Tweet lands writer best workspace ever
Thanks to social media, we get direct access to our customers like never before—sometimes when they’re not even on our trains! A recent tweet particularly caught our attention. New York City-based writer Jessica Gross tweeted about wanting an Amtrak residency after reading an interview with author Alexander Chee, because it would allow for uninterrupted creativity and window gazing.
We loved the idea.
Within days Jessica was rolling through the snow-covered landscape of New York, Pennsylvania and the Midwest, making her way toward Chicago. When she returned home to the NYC, we caught up with her to see what she thought of the experiment to give her the best workspace ever. Here’s what the contributor to the New York Times Magazine, TED.com and The Paris Review had to say about her unique trip.
Amtrak: Why were you interested in taking an “Amtrak residency”?
Jessica: The credit goes to the writer Alexander Chee, who said in a recent interview that he writes best on the train, and added: “I wish Amtrak had residencies for writers.” That struck a chord with me and many other writers—there’s something about the train that offers unparalleled space for writing as well as reading and contemplation.
You tweeted about waking up on a train bed. What was sleeping on the train like for you?
It was wonderful. I don’t know what this says about the connection between writing and sleeping, but both seem to benefit from the steady movement of the train. There’s something comforting and meditative about it. I took the top bunk, which added an extra feeling of supra-earthliness. And there is nothing like falling asleep, and then waking up, with your face next to a window, watching snowscapes roll by.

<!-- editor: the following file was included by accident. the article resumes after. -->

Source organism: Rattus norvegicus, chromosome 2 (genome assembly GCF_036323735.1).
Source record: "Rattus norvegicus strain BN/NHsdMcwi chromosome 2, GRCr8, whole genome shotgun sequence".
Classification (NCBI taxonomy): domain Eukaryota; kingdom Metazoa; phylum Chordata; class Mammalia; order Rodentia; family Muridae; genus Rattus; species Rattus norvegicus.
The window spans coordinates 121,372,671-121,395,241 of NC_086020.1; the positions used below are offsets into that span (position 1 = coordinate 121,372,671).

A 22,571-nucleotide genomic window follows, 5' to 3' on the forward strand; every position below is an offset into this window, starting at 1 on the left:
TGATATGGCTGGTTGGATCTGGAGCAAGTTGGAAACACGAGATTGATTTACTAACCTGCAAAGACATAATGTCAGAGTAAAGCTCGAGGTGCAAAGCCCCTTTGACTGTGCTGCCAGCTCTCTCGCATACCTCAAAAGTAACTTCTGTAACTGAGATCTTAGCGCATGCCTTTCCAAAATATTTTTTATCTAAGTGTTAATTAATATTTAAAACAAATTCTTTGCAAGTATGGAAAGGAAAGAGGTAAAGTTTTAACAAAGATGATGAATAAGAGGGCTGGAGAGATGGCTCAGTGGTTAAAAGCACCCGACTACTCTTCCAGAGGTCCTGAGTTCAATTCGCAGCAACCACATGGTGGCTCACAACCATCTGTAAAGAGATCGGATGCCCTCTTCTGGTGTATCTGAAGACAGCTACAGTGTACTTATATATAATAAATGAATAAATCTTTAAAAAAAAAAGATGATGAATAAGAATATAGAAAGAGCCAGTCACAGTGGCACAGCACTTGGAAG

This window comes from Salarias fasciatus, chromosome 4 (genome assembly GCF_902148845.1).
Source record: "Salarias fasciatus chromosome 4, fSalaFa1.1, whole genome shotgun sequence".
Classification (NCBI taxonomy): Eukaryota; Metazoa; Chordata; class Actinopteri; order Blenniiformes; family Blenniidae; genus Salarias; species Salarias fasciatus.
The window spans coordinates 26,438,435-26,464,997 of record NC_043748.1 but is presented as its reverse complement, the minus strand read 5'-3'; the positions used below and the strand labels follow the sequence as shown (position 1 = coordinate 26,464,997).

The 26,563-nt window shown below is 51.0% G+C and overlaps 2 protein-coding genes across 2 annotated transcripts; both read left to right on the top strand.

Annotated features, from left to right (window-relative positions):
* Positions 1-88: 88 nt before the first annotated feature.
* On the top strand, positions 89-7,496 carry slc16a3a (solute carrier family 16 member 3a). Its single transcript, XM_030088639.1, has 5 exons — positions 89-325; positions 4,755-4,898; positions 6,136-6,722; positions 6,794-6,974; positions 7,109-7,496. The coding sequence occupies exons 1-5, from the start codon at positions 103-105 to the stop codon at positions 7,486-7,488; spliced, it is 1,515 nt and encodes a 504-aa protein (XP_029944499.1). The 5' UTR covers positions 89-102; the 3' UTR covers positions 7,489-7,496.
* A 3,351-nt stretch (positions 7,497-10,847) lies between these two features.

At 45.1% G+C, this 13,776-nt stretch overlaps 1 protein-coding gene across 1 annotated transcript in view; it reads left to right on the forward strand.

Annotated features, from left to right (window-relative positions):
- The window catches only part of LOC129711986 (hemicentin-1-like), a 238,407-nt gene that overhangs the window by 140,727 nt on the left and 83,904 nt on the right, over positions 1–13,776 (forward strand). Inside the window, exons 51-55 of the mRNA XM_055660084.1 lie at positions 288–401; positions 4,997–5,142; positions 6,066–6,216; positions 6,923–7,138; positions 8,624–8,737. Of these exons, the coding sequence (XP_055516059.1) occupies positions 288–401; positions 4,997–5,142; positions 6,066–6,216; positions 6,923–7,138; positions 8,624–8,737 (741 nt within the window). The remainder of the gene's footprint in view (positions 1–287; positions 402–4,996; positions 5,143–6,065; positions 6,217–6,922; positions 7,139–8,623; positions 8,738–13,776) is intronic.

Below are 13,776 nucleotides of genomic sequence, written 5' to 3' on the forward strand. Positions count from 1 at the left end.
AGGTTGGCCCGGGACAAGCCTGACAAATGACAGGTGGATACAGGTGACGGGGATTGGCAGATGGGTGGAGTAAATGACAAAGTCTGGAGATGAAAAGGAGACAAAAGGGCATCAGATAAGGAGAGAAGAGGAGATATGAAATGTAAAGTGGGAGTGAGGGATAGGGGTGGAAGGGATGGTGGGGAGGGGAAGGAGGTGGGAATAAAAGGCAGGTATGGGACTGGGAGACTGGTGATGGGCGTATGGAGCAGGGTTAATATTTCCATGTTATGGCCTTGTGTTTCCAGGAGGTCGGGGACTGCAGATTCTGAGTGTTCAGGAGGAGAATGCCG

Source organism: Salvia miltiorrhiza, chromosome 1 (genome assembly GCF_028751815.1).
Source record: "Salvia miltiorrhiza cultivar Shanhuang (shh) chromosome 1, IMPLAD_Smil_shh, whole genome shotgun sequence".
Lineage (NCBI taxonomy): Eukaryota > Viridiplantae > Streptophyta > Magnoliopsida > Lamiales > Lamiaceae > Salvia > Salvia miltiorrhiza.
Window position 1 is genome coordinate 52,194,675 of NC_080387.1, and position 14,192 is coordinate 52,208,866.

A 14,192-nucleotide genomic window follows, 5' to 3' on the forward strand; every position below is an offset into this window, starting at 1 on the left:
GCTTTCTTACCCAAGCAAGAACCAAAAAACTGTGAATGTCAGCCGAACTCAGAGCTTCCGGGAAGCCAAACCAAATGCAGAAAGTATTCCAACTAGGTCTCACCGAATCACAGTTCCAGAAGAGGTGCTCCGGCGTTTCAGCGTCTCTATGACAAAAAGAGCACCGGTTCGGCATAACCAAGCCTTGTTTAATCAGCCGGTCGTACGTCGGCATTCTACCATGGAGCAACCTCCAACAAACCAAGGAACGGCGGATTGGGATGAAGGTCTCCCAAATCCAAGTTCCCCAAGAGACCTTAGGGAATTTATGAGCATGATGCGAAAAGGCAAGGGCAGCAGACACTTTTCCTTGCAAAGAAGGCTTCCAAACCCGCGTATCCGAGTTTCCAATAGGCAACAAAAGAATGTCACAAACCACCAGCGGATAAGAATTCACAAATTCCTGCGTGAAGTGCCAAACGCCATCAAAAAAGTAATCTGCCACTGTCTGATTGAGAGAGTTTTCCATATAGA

It sounds like you met some interesting people on the train. Tell readers about the most memorable one.
I had a long conversation, over breakfast on the way back, with a professor of education who teaches way upstate in New York. I live in Manhattan, and though I adore my home, there are the inevitable fantasies about what life might be like in a small town. So I really enjoyed hearing about both the bonuses [like that] she doesn’t lock the door of her house and people ski all the time, and the drawbacks [like] farmer’s markets, cultural life, not so much.
Why is the train good for writing?
I think it’s a combination of the set deadline—the end of the train ride—the calming movement, and the company of strangers.
What advice do you have for other writers who haven’t tried Amtrak before?
Try it! Don’t be too ambitious with what you plan to get done: Allow for time spent gazing out the window, letting ideas work themselves out in your mind. It’s that kind of deep thinking that the train is particularly good for, and that can be more difficult to achieve in the interstices of busy day-to-day life.
How productive are you on the train? Tell us in the comments below!